As I learned last night, my brother Frank finally got the chance to combine two of his greatest loves: trying cases and quoting old movie lines. He told me the trial he’d just concluded (which he proudly dubbed “The Ten Commandments”) constituted the “pinnacle” of his long career with the Public Defenders’ Office.
The criminal defendant he represented in the case was a nice Puerto Rican lady … of the evening, who’d been arrested on solicitation charges. Given his limited options, he decided to call the client’s pimp as his key witness. Frank wanted the pimp to testify that he operated a legitimate escort service, not a prostitution ring.
The pimp was a dark-skinned Puerto Rican named Carlos Heston. As Frank delightedly learned, Mr. Heston preferred to be addressed by his lifelong nickname, “Moses.” He’d acquired his moniker directly because of his love of the movie, “The Ten Commandments,” and its similarly-named star, Charlton Heston. Even better, it turned out Moses Heston could quote most of the movie’s dialogue verbatim, albeit in a heavily-accented English reminiscent of Al Pacino’s character in “Scarface.” Frank particularly enjoyed the man’s butchering of Edward G. Robinson’s line when Moses fails to return from Mt. Sinai in a timely manner, which the pimp enunciated as: “Where’s chorr Moses now?”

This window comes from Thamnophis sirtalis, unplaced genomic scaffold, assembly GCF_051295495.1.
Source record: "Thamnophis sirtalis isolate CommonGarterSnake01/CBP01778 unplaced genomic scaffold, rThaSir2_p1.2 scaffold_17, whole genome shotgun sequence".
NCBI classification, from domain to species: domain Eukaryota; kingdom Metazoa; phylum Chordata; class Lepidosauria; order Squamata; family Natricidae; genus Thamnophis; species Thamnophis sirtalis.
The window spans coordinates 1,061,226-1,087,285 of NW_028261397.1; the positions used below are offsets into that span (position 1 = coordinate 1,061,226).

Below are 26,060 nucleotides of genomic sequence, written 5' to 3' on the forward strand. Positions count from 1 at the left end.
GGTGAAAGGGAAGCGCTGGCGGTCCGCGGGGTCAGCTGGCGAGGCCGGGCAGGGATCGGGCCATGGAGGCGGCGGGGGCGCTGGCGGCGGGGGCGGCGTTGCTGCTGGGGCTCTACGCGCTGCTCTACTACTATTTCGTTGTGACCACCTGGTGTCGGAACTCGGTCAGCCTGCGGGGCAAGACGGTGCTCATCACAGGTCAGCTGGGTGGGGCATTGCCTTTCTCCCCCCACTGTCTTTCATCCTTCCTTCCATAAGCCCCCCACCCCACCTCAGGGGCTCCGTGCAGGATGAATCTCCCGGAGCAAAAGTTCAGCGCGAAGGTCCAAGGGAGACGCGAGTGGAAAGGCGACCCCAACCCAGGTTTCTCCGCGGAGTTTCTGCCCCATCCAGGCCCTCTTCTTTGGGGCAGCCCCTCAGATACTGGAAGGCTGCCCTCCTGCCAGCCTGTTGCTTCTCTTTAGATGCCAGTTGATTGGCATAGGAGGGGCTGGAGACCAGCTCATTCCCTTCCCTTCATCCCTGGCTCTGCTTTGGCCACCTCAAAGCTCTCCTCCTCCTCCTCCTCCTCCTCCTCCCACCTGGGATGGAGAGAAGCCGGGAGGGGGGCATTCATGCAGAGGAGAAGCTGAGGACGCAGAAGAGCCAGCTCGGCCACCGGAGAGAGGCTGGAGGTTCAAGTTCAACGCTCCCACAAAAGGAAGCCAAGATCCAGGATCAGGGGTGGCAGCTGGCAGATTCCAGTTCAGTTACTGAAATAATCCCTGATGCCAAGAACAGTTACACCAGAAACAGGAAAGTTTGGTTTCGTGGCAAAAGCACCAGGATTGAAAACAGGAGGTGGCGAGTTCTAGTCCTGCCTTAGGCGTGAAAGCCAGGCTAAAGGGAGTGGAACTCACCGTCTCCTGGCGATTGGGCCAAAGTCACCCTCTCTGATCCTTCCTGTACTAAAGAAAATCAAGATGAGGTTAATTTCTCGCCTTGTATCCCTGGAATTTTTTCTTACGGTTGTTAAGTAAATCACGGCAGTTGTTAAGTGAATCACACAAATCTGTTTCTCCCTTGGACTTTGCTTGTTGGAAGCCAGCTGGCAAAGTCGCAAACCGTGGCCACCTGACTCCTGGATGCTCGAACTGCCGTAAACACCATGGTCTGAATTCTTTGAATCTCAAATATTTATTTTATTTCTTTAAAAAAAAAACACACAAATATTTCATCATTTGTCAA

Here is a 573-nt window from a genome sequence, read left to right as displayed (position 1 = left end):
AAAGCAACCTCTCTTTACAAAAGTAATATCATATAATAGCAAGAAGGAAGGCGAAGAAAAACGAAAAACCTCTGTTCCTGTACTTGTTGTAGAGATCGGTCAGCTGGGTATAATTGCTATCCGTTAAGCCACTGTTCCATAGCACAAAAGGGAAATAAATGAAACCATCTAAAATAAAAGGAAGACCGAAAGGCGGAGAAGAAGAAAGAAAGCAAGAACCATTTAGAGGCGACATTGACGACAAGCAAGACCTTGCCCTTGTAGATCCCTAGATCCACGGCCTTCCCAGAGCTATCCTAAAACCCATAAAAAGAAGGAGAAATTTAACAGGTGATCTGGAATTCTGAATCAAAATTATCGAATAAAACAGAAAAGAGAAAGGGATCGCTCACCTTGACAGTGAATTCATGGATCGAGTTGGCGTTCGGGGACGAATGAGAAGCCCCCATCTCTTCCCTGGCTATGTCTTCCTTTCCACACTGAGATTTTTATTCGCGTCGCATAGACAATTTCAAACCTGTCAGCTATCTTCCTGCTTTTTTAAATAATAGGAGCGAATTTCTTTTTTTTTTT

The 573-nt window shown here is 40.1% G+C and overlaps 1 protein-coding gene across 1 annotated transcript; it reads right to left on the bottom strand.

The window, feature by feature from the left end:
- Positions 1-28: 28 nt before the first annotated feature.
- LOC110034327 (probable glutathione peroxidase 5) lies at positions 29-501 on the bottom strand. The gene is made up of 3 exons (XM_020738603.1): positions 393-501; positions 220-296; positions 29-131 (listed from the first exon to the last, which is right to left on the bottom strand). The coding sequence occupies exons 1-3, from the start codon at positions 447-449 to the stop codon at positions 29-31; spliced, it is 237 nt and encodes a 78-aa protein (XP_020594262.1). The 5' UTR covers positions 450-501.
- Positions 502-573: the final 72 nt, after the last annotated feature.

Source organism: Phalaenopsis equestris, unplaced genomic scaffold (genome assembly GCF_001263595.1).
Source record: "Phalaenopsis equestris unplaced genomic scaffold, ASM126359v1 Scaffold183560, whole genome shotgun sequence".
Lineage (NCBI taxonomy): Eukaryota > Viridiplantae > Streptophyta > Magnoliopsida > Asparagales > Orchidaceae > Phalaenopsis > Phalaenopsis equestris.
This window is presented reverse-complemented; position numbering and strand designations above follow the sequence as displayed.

Mr. Heston did not disappoint at trial – at least in terms of entertainment value. On direct examination, my brother addressed each question to “Moses,” and Moses found a way to liberally sprinkle passages from the biblical movie into his testimony. Moses referred to the defendant consistently as “my people” and, when asked to describe how his escort business had come about, spoke of escaping a life of oppression in Puerto Rico and leading “my people” to the “promised land” of New Jersey. At the conclusion of his direct examination, he also delivered an unsolicited plea to “let my people go!”
Frank barely kept a straight face while questioning Moses. And he might’ve been the only person in the courtroom (with the noticeable exception of the defendant) who didn’t crack up during the witness’s testimony. The prosecutor himself couldn’t help laughing, even while repeatedly objecting to Moses’ unorthodox averments.
Perhaps best of all, when the prosecutor finished his cross-examination, Frank discovered that the judge not only had a sense of humor but must’ve been a “Ten Commandments” fan too, since he excused Moses with the words: “Farewell my one-time witness” (reminiscent of Ramses’ parting remark when Moses was exiled from Egypt).
In all his years trying cases, Frank hadn’t seen a more amused looking group of jurors. He said most of their faces sported ear-to-ear grins when they went off to deliberate. Ten minutes later some of them were still smiling, even as they returned their verdict … finding the defendant guilty as charged.
The other Moses